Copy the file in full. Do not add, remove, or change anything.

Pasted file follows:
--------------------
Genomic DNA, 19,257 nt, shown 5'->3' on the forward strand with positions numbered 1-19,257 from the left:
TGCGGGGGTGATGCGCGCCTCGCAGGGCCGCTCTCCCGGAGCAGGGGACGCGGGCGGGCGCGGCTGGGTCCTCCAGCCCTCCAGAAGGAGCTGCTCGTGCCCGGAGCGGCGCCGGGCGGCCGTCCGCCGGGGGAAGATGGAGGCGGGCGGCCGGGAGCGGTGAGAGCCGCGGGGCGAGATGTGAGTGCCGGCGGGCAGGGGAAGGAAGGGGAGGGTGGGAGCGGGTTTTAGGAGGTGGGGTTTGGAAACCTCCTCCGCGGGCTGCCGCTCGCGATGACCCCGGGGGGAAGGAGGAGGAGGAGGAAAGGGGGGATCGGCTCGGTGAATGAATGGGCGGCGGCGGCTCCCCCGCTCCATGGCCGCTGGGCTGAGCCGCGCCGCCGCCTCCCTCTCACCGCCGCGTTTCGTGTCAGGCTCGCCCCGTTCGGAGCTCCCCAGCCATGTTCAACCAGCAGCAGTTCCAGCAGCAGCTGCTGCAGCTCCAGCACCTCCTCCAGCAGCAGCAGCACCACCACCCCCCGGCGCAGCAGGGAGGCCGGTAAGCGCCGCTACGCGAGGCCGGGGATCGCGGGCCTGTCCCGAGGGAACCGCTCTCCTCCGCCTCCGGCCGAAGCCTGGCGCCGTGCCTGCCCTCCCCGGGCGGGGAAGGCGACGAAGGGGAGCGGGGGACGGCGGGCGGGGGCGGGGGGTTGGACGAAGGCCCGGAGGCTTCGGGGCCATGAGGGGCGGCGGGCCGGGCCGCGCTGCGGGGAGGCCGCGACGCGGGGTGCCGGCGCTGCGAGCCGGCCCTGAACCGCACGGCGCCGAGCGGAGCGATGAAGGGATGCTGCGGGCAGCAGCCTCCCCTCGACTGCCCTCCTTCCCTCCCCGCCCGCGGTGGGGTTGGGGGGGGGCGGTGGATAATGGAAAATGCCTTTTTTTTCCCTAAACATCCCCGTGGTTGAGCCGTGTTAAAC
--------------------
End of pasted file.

Genomic DNA, 19,257 nt, shown 5'->3' on the forward strand with positions numbered 1-19,257 from the left:
TGCGGGGGTGATGCGCGCCTCGCAGGGCCGCTCTCCCGGAGCAGGGGACGCGGGCGGGCGCGGCTGGGTCCTCCAGCCCTCCAGAAGGAGCTGCTCGTGCCCGGAGCGGCGCCGGGCGGCCGTCCGCCGGGGGAAGATGGAGGCGGGCGGCCGGGAGCGGTGAGAGCCGCGGGGCGAGATGTGAGTGCCGGCGGGCAGGGGAAGGAAGGGGAGGGTGGGAGCGGGTTTTAGGAGGTGGGGTTTGGAAACCTCCTCCGCGGGCTGCCGCTCGCGATGACCCCGGGGGGAAGGAGGAGGAGGAGGAAAGGGGGGATCGGCTCGGTGAATGAATGGGCGGCGGCGGCTCCCCCGCTCCATGGCCGCTGGGCTGAGCCGCGCCGCCGCCTCCCTCTCACCGCCGCGTTTCGTGTCAGGCTCGCCCCGTTCGGAGCTCCCCAGCCATGTTCAACCAGCAGCAGTTCCAGCAGCAGCTGCTGCAGCTCCAGCACCTCCTCCAGCAGCAGCAGCACCACCACCCCCCGGCGCAGCAGGGAGGCCGGTAAGCGCCGCTACGCGAGGCCGGGGATCGCGGGCCTGTCCCGAGGGAACCGCTCTCCTCCGCCTCCGGCCGAAGCCTGGCGCCGTGCCTGCCCTCCCCGGGCGGGGAAGGCGACGAAGGGGAGCGGGGGACGGCGGGCGGGGGCGGGGGGTTGGACGAAGGCCCGGAGGCTTCGGGGCCATGAGGGGCGGCGGGCCGGGCCGCGCTGCGGGGAGGCCGCGACGCGGGGTGCCGGCGCTGCGAGCCGGCCCTGAACCGCACGGCGCCGAGCGGAGCGATGAAGGGATGCTGCGGGCAGCAGCCTCCCCTCGACTGCCCTCCTTCCCTCCCCGCCCGCGGTGGGGTTGGGGGGGGGCGGTGGATAATGGAAAATGCCTTTTTTTTCCCTAAACATCCCCGTGGTTGAGCCGTGTTAAAC